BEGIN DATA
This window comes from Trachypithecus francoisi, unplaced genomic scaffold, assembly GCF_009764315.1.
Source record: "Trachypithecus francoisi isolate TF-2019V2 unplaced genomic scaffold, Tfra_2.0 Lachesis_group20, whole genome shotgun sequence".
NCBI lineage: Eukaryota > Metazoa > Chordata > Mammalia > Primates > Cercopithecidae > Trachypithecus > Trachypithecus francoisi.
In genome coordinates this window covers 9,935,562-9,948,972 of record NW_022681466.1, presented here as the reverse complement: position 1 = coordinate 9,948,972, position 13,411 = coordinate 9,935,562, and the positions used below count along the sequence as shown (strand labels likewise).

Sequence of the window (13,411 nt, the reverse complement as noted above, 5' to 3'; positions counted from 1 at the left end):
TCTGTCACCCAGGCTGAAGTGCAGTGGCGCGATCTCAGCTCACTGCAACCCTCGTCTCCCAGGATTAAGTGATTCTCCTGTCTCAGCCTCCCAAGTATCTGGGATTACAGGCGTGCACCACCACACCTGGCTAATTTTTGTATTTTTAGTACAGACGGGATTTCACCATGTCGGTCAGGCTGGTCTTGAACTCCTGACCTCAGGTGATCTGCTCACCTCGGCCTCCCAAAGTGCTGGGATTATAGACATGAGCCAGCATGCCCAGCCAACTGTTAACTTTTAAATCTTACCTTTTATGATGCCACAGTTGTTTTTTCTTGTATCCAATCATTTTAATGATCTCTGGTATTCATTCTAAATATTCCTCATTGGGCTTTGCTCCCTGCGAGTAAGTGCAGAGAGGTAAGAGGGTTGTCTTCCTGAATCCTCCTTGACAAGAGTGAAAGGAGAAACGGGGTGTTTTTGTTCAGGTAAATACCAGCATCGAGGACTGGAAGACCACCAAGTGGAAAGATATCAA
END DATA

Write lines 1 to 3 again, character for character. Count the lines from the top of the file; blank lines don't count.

This window comes from Trachypithecus francoisi, unplaced genomic scaffold, assembly GCF_009764315.1.
Source record: "Trachypithecus francoisi isolate TF-2019V2 unplaced genomic scaffold, Tfra_2.0 Lachesis_group20, whole genome shotgun sequence".
NCBI lineage: Eukaryota > Metazoa > Chordata > Mammalia > Primates > Cercopithecidae > Trachypithecus > Trachypithecus francoisi.